Ways to Find Out If Your Drinking Water is Safe
Know Where Your Water Comes From
If you live in a city or county where water is provided by a local water system, you can contact your water provider or visit their website to see where your water comes from, which can help you better understand the risks in your area.
Know Common Water Contaminants
There are over 150,000 public water systems in the United States, and more than 286 million people get their tap water from a community system. According to the CDC, these are the top ten most common public outbreaks in water systems.
Know How Your Water is Tested
The Safe Drinking Water Act of 1974 gives the Environmental Protection Agency (EPA) the right to establish safety levels for contaminants in public water supplies. The CDC and EPA require your local water agency to regularly test water for safety. The frequency and type of testing depends on the size of the population using the system.
Drinking Water Testing Kits – Testing Evaluation Program
Quick Bacteria Test (Presence/Absence) – This is a quick test for the presence or absence of Coliform and E. Coli Bacteria in your drinking water or well water. Coliform is an indicator bacteria that public water supplies are required to monitor. The presence of Coliform could indicate the presence of other infection disease causing organisms. If Coliform is present, then we look for E. Coli. which is a known pathogen
First Flush and Flush Lead – The dual lead test will test for the lead contect in the water and includes sample containers and testing for a “first draw” and a “flushed” sample is perfect for public water systems or private water sources were you suspect corrosion or high levels of copper and lead may be impacting your drinking water
Water Check 1 & 2- This testing package covers 22 heavy metals and minerals such as calcium, magnesium, iron, lead, arsenic, and mercury in your city or well drinking water. Additionally, analyzes other inorganic compounds and physical characteristics including nitrate, nitrite, chloride, fluoride, sulfate, alkalinity, pH and hardness.
Corrosion Check -An informational testing package that was developed for people who are experiencing signs of corrosion in their plumbing fixtures in city or well drinking water sources. This test analyzes contaminants that can specifically affect corrosion. This package can be used for well water and city water.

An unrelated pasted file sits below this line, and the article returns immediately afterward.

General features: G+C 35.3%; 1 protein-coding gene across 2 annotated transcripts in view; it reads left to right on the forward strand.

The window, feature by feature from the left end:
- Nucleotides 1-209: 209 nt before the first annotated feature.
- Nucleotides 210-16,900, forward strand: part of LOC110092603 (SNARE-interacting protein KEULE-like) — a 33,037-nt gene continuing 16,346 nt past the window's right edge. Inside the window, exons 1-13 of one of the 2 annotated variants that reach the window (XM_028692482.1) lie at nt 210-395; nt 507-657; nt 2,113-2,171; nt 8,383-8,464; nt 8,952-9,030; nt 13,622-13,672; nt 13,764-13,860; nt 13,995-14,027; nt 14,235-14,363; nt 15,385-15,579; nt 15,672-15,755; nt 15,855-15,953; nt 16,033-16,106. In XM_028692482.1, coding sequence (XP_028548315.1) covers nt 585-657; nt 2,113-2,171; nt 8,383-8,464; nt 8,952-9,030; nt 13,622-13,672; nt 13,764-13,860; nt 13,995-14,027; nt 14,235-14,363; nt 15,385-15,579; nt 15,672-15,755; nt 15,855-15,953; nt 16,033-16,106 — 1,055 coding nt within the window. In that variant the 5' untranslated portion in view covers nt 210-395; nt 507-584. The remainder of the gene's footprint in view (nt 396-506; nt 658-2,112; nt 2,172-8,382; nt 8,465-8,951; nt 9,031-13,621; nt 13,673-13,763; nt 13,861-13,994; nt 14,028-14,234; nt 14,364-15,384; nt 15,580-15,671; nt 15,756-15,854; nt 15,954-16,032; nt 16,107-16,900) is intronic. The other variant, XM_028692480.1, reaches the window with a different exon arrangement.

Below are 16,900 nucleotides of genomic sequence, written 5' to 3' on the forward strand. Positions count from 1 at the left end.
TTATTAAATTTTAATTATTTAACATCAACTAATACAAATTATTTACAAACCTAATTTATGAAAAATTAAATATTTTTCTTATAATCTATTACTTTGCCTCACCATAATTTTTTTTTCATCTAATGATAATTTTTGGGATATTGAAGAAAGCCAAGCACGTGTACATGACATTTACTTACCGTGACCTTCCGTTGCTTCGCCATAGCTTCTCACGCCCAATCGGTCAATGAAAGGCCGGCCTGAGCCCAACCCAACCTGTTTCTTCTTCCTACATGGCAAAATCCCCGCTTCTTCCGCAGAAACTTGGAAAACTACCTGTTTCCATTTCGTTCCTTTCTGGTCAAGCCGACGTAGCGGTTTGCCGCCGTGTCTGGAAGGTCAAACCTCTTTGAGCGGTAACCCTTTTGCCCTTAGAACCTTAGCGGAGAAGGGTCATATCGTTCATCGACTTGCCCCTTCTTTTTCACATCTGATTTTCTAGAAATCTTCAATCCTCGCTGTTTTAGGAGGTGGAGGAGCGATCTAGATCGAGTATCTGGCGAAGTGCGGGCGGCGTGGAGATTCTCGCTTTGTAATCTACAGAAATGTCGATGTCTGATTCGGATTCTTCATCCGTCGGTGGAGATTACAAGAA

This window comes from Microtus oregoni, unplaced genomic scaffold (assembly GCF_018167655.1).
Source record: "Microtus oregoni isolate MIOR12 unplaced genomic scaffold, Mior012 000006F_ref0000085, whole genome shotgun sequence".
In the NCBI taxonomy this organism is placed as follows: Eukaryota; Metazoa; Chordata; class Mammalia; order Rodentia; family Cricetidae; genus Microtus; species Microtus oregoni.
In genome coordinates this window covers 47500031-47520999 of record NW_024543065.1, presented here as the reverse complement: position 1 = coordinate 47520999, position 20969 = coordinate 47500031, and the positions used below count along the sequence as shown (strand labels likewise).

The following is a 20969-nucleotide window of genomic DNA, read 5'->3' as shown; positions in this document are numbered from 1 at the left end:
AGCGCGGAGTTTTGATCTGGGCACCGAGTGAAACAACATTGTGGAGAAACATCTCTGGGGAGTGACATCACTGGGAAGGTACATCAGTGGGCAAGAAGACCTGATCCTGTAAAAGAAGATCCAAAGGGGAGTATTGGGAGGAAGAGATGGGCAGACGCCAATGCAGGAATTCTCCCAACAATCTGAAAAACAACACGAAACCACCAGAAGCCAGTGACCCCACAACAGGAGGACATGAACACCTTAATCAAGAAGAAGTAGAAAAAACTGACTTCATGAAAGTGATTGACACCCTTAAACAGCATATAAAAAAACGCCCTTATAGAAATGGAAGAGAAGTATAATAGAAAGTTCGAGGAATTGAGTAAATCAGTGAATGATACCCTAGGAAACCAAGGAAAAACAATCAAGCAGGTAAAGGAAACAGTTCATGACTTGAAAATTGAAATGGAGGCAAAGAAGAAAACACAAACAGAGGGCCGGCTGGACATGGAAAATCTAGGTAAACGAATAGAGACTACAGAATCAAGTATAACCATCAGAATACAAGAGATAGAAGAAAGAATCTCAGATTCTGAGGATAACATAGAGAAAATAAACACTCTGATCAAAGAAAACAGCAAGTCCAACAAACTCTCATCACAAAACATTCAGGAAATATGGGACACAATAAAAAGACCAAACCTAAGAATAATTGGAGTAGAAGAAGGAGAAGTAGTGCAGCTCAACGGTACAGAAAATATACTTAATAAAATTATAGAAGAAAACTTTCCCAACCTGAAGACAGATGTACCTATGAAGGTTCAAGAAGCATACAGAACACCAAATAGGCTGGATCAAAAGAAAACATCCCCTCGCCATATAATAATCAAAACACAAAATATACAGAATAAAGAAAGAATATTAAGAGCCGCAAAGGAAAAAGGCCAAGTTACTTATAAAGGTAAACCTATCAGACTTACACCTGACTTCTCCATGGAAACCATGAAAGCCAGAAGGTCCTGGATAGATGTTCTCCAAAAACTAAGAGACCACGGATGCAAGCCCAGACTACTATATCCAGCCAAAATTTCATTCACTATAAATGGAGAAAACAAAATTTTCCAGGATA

Quantification and Screening for PFAS Analysis
PFAS, or perfluoroalkyl substances, are a group of man-made chemicals that includes PFOA, PFOS, and Gen-X. Recent estimates suggest that there are at least 6,000 variants of polyfluorinated, linear and branched compounds. Concern for perfluorinated organic compounds (PFCs) and PFAS have increased dramatically in recent years. The health risks are becoming well known across the globe. PFAS compounds have been linked to low infant birth weights, effects on the immune system, cancer (for PFOA), and thyroid hormone disruption (for PFOS). Also under investigation are chemical precursors and telomers developed by industry. Human exposure to PFAS compounds comes from a wide variety of sources, including food packaging materials, commercial household products, workplace environments such as the electronics industry, drinking water sources and living organisms in which these substances have been shown to accumulate and persist over time.
Thermo Fisher Scientific has the products and applications experience to help you achieve optimal analysis for PFAS compounds. Though analyzed for many years, recent developments have resulted in the need to quantify PFAS compounds for potential compliance monitoring in public water bodies to protect human consumption. Examples of methods developed by the U.S. EPA for drinking water are 537, and 537.1. Validated methods developed for additional water matrices include EPA 8327 and ASTM 7979. Due to the large number of possible PFAS compounds and lack of standards, PFAS analysis often involves screening unknowns. In such cases HRAM methods are the tool of choice. For example, the Thermo Scientific Orbitrap mass analyzer technology delivers a total possible maximum resolution (FWHM) of 1,000,000 at m/z 200 and a sub-1 ppm mass accuracy in a single, compact and easy-to-use instrument. These systems detect a wide range of compounds and small molecules during both targeted and untargeted analyses, without losing selectivity or sensitivity.
Smart tips for testing water
Using a handheld instrument is great for easy spot-testing with instant results.
Handheld equipment also comes in handy when in the field as a single meter can be used for multiple locations.
A total dissolved solids (TDS) meter first tests electrical conductivity (EC) and then converts the EC to the best estimate of TDS.
This type of device incorporates three non-linear conversion factor options for the best possible measurements.
Frequent resting, particularly of the TDS levels, will determine if and when a filter or membrane needs to be changed, ensuring optimum performance.
Tips for testing the quality of water from your tap
Reports of lead in drinking water have sounded alarm bells in several communities across the U.S. Maybe that’s got you wondering what’s in your tap water, and how safe it is. The answer isn’t always easy to find out. Consumer Reports reveals some tips for how to test the water from your tap.
Most municipal water in the U.S. appears to be safe to drink and free from harmful contaminants, according to the Environmental Protection Agency. But how do you know if water passing through your pipes into your tap is safe?
If you’re connected to a community water system and pay your own bill, you should receive an annual water-quality report called a CCR, or Consumer Confidence Report. If you haven’t been getting one, call your local water supplier. And if you rent, contact your landlord.